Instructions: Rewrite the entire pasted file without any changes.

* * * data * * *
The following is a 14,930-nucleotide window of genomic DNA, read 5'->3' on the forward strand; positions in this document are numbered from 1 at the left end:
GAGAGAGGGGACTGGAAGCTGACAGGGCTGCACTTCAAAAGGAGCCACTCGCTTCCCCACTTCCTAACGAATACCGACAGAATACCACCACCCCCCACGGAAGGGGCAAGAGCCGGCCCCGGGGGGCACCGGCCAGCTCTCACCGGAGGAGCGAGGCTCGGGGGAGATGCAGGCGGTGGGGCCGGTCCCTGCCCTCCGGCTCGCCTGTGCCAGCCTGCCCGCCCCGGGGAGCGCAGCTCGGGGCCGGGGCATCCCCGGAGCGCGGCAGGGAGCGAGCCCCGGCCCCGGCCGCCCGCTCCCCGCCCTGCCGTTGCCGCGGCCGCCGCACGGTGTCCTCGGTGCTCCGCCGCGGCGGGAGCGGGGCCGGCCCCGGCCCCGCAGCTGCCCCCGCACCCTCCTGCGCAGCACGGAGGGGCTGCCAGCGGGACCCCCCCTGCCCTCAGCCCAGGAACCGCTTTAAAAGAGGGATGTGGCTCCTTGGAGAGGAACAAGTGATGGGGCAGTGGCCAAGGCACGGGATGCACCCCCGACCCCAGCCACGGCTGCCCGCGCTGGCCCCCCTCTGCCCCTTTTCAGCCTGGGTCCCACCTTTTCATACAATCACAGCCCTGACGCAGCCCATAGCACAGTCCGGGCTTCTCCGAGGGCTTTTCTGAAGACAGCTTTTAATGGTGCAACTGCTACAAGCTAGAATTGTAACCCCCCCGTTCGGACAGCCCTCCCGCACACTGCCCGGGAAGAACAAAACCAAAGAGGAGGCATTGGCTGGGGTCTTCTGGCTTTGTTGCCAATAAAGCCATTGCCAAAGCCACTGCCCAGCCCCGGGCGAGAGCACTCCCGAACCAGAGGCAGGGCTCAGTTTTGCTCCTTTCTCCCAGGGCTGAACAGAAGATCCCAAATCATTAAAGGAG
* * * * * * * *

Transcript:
The following is a 14,930-nucleotide window of genomic DNA, read 5'->3' on the forward strand; positions in this document are numbered from 1 at the left end:
GAGAGAGGGGACTGGAAGCTGACAGGGCTGCACTTCAAAAGGAGCCACTCGCTTCCCCACTTCCTAACGAATACCGACAGAATACCACCACCCCCCACGGAAGGGGCAAGAGCCGGCCCCGGGGGGCACCGGCCAGCTCTCACCGGAGGAGCGAGGCTCGGGGGAGATGCAGGCGGTGGGGCCGGTCCCTGCCCTCCGGCTCGCCTGTGCCAGCCTGCCCGCCCCGGGGAGCGCAGCTCGGGGCCGGGGCATCCCCGGAGCGCGGCAGGGAGCGAGCCCCGGCCCCGGCCGCCCGCTCCCCGCCCTGCCGTTGCCGCGGCCGCCGCACGGTGTCCTCGGTGCTCCGCCGCGGCGGGAGCGGGGCCGGCCCCGGCCCCGCAGCTGCCCCCGCACCCTCCTGCGCAGCACGGAGGGGCTGCCAGCGGGACCCCCCCTGCCCTCAGCCCAGGAACCGCTTTAAAAGAGGGATGTGGCTCCTTGGAGAGGAACAAGTGATGGGGCAGTGGCCAAGGCACGGGATGCACCCCCGACCCCAGCCACGGCTGCCCGCGCTGGCCCCCCTCTGCCCCTTTTCAGCCTGGGTCCCACCTTTTCATACAATCACAGCCCTGACGCAGCCCATAGCACAGTCCGGGCTTCTCCGAGGGCTTTTCTGAAGACAGCTTTTAATGGTGCAACTGCTACAAGCTAGAATTGTAACCCCCCCGTTCGGACAGCCCTCCCGCACACTGCCCGGGAAGAACAAAACCAAAGAGGAGGCATTGGCTGGGGTCTTCTGGCTTTGTTGCCAATAAAGCCATTGCCAAAGCCACTGCCCAGCCCCGGGCGAGAGCACTCCCGAACCAGAGGCAGGGCTCAGTTTTGCTCCTTTCTCCCAGGGCTGAACAGAAGATCCCAAATCATTAAAGGAG